Happy Thanksgiving, Everyone! The origins of this holiday aside, I find it worthwhile to spend a day feasting and reflecting on all of the things that I’m thankful for. This year, one of those things is my new postdoc position studying white-nose syndrome (WNS). I’ve blogged about WNS before (e.g., here and here), but I’ve yet to blog about my favorite WNS paper, because it only just came out this week in Nature! I might be a bit biased in my evaluation, but it was certainly worth coming out of my blogging torpor to write about. Give it a read!
Let me tell you about a lovely dream that I share with many other disease ecologists: a new wildlife pathogen emerges; funding to study it becomes immediately available; we rush in and quickly figure out how the pathogen is transmitted by observing how hosts contact other hosts and/or pathogens in the environment; we thus quickly figure out how to interrupt pathogen transmission, our control efforts save an imperiled host species, and the crowd goes wild. Most of that scenario is still just wishful thinking, but today I’ll focus specifically on the difficulties associated with observing and quantifying the contacts that matter for pathogen transmission. There are two scenarios that can turn my lovely dream into a nightmare: the contacts I can observe are not important for transmission and/or the contacts that I cannot observe are important for transmission. Here are some examples:
(1) The mycoplasma pathogen that causes house finch conjunctivitis seems like it should be transmitted from one bird eyeball to the next when birds physically contact each other. Direct contacts between birds aren’t necessarily easy to observe, but they can be quantified with proximity loggers and similar technology. But those obvious, quantifiable bird–bird contacts don’t really explain mycoplasma transmission dynamics. Instead, transmission seems to occur only when birds visit the same bird feeders subsequently – an infected bird visits, deposits some pathogen, and leaves, and then a susceptible bird visits later and gets exposed. These infected and susceptible birds are “connected” across time in a way that would be completely missed if we didn’t record videos of bird feeders or do feeder RFID experiments.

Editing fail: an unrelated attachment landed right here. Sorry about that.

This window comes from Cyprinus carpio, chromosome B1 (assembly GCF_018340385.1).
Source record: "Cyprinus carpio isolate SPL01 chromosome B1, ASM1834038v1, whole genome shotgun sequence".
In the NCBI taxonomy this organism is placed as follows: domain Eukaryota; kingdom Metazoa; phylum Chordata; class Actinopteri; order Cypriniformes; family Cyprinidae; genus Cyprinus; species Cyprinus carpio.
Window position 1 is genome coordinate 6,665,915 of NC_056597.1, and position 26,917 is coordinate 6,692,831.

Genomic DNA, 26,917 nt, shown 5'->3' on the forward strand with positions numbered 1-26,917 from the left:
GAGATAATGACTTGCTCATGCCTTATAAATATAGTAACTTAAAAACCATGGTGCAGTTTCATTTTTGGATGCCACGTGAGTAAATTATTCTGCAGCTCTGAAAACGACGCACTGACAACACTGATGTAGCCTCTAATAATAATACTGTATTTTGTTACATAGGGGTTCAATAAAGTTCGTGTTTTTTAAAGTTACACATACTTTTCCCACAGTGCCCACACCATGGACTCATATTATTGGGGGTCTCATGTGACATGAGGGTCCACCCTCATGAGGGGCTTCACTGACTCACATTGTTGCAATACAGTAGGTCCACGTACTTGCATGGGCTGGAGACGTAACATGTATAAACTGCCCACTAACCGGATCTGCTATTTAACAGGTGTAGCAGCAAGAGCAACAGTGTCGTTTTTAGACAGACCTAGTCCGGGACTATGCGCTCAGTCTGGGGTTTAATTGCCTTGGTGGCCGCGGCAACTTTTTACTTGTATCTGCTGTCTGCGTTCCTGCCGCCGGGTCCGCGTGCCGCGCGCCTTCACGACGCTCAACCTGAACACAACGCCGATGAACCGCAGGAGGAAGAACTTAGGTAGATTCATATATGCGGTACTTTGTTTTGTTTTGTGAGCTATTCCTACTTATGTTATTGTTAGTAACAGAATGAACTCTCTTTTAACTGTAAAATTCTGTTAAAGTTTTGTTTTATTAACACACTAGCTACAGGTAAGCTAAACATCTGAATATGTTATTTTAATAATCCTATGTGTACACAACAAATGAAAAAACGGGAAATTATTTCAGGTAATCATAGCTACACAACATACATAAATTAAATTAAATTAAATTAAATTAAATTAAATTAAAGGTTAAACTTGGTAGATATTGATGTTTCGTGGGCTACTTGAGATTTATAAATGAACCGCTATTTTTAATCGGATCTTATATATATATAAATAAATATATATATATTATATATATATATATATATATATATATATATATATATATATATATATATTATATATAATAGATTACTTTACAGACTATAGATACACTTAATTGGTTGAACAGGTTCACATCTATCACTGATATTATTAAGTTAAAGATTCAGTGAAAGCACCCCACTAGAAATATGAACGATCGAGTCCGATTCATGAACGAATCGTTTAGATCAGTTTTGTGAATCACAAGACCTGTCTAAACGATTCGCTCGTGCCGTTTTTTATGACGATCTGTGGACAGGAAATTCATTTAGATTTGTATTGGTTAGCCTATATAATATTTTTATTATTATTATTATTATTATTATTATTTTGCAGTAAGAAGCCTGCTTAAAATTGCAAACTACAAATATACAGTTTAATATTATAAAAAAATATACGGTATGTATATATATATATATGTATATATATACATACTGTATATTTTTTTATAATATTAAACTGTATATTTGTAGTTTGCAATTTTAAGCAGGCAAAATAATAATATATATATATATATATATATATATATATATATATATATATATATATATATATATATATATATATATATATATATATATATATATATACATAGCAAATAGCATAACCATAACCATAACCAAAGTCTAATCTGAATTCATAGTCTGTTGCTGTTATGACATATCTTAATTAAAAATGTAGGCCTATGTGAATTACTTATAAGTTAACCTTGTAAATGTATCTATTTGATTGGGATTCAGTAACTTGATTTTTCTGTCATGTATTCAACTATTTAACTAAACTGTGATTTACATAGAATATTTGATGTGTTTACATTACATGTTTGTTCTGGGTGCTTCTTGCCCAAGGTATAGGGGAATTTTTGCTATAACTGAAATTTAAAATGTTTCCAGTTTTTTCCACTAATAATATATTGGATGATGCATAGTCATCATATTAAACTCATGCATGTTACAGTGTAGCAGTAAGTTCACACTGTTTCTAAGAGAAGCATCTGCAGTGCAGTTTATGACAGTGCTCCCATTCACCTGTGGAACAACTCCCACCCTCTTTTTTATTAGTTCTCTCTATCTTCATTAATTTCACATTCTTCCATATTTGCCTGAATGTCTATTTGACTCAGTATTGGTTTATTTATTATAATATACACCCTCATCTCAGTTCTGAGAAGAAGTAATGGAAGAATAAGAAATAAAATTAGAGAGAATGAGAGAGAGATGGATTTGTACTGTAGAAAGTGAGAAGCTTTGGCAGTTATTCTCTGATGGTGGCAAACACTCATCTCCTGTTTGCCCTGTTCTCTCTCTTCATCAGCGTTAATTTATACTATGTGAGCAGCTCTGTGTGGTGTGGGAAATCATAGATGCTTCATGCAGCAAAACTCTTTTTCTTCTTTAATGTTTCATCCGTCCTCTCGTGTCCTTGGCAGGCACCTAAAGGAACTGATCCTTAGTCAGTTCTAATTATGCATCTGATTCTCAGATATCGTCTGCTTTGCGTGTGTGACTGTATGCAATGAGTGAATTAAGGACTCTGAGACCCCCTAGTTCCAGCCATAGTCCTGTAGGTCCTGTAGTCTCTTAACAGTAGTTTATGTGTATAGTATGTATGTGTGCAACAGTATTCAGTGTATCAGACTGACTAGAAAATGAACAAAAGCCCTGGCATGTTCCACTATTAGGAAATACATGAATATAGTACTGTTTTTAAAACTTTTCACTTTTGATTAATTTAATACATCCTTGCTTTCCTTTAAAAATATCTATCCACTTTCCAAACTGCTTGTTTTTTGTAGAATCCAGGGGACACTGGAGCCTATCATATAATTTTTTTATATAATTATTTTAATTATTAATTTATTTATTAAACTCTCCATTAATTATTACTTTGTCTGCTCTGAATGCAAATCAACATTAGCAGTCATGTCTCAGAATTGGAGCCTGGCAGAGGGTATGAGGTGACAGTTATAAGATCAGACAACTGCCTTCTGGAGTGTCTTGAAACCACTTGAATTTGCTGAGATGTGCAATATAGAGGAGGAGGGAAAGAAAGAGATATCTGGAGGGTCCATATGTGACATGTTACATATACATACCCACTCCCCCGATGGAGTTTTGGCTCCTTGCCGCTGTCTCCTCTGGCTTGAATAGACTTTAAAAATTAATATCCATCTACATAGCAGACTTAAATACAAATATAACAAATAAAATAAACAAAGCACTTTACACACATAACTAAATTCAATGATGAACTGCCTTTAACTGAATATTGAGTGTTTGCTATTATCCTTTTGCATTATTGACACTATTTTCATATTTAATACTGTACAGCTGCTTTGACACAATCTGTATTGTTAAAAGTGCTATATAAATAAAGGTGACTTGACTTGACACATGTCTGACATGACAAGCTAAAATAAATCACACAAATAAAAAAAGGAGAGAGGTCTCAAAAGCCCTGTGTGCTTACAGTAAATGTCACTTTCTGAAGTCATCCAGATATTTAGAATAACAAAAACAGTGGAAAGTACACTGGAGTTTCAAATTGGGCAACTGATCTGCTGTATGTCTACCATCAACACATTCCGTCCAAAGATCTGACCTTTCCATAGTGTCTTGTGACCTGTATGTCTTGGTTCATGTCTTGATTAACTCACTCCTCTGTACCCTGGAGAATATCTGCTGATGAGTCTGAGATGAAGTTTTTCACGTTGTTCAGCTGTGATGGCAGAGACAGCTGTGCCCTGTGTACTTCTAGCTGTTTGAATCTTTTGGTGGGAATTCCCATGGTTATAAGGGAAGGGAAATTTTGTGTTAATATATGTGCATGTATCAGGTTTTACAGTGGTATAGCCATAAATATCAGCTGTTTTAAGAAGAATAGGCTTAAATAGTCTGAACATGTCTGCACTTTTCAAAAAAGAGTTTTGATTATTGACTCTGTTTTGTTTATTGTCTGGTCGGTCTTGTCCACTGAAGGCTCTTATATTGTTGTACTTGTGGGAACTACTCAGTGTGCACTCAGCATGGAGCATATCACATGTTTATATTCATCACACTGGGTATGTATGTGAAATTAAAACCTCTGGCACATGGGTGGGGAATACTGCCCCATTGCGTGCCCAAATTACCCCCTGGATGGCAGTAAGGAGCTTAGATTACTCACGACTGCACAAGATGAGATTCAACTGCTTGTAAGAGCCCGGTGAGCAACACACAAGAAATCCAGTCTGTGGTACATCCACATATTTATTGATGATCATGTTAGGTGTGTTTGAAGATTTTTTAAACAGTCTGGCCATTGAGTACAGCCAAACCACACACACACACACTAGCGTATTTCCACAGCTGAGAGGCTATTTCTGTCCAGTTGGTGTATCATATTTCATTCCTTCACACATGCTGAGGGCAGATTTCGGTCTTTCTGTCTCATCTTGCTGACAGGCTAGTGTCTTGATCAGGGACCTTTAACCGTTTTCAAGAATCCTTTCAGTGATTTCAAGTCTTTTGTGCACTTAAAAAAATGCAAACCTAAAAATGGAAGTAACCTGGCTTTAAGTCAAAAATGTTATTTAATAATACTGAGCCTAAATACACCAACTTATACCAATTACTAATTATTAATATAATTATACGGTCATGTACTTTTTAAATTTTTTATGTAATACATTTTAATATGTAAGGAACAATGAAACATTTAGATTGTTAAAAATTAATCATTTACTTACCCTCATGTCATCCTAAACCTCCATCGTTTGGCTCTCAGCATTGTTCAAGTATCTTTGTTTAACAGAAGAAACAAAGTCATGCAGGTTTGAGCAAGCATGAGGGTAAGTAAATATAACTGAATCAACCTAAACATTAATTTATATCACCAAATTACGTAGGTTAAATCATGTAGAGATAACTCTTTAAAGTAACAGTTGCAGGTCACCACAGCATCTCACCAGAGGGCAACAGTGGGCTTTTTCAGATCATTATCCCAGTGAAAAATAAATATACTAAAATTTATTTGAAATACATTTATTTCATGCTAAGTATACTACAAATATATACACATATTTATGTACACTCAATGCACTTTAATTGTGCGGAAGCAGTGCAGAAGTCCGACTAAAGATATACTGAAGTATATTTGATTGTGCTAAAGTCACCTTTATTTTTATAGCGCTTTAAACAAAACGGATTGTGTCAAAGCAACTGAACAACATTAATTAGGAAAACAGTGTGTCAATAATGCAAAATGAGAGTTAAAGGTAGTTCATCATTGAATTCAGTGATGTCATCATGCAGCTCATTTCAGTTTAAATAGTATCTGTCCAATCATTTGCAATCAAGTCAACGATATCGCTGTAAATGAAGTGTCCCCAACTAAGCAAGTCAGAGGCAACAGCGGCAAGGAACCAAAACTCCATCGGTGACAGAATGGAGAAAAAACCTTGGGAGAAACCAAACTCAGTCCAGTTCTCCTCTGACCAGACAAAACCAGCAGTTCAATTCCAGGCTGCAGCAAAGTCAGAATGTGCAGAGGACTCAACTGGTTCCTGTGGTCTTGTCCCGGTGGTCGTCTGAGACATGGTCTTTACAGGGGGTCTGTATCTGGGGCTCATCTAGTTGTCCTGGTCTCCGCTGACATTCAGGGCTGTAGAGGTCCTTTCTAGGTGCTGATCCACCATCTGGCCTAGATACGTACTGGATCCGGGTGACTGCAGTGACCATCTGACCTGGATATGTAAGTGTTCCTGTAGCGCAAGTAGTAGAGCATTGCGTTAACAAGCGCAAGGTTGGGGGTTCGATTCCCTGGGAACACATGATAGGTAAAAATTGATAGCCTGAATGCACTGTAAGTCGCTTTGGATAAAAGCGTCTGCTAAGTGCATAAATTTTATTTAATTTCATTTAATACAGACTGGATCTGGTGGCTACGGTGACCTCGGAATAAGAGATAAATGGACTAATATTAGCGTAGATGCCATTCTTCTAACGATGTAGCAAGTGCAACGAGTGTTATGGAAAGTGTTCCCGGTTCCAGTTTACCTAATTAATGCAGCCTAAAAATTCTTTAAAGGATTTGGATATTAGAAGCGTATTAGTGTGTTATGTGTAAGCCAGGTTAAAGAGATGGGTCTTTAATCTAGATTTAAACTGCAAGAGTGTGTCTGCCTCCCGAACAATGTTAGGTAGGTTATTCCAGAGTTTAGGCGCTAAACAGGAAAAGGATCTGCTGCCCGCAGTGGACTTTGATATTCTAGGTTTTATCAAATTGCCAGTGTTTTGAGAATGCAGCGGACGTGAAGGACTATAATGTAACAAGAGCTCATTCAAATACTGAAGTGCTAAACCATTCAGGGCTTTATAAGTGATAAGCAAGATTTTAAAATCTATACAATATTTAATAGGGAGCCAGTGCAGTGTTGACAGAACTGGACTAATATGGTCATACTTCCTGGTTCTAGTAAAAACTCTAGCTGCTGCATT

(2) Mountain brushtail possums spend their days in tree hollow dens and often share their dens with other individuals, especially their pair-bonded mates. Obvious contacts! But contact networks based on den-sharing contacts did a poor job of predicting E. coli strain sharing among possums. Spatial overlap in home ranges (and thus exposure to the same E. coli contaminated environments) wasn’t a great predictor of E. coli strain sharing either. Instead, brief (~4 min), nocturnal, cryptic contacts best explained E. coli transmission.
(3) And finally, we have the new white-nose syndrome example. It’s hard to imagine a more adorable and obvious contact than two bats snuggling for days at time while they hibernate. On average, each cave-hibernating bat in the Midwest is snuggled up with ~2% of the other bats in the cave during visual surveys. But if you cover individual bats in ultraviolet-fluorescent powder and leave them for a few months, you’ll come back to find that during their occasional bouts of arousal, they have actually contacted ~15% of the other bats and much of the cave environment, leaving little puffs of powder in their wakes. And it turns out that those cryptic contacts – the ones that were illuminated by powder trails but not by counting snuggling bats – do a much better job of predicting fungus transmission within and between bat species. For instance, northern long-eared bats were usually seen roosting alone, but the powder revealed a wealth of cryptic connections to individuals of the same and other species. Those cryptic connections likely explain why most northern long-eared bats are infected by the white-nose syndrome fungus by the end of the hibernation season. In contrast, tri-colored bats are rarely seen cuddling and were rarely contaminated by powder from other bats, confirming that they’re the loners of the cave world and explaining why so few tri-colored bats are infected by the end of the hibernation season. Really cool stuff!
These examples illustrate an important point that is easy to forget: if you have gone into the field and quantified a contact network for a host species, you have not necessarily also quantified a transmission network for that host species. To construct transmission networks, you need to know all contact types, and you need to actually quantify transmission.
Adelman, J.S., S.C. Moyers, D.R. Farine, and D.M. Hawley. 2015. Feeder use predicts both acquisition and transmission of a contagious pathogen in a North American songbird. Proc Biol Sci. 282(1815): 20151429.
Blyton, M.D.J., S.C. Banks, R. Peakall, D.B. Lindenmayer, and D.M. Gordon. 2014. Not all types of host contacts are equal when it comes to E. coli transmission. Ecology Letters 17: 970–978
Hoyt, J. R., K. E. Langwig, J. P. White, H. M. Kaarakka, J. A. Redell, A. Kurta, J. E. DePue, et al. In press. Cryptic Connections Illuminate Pathogen Transmission within Community Networks. Nature.
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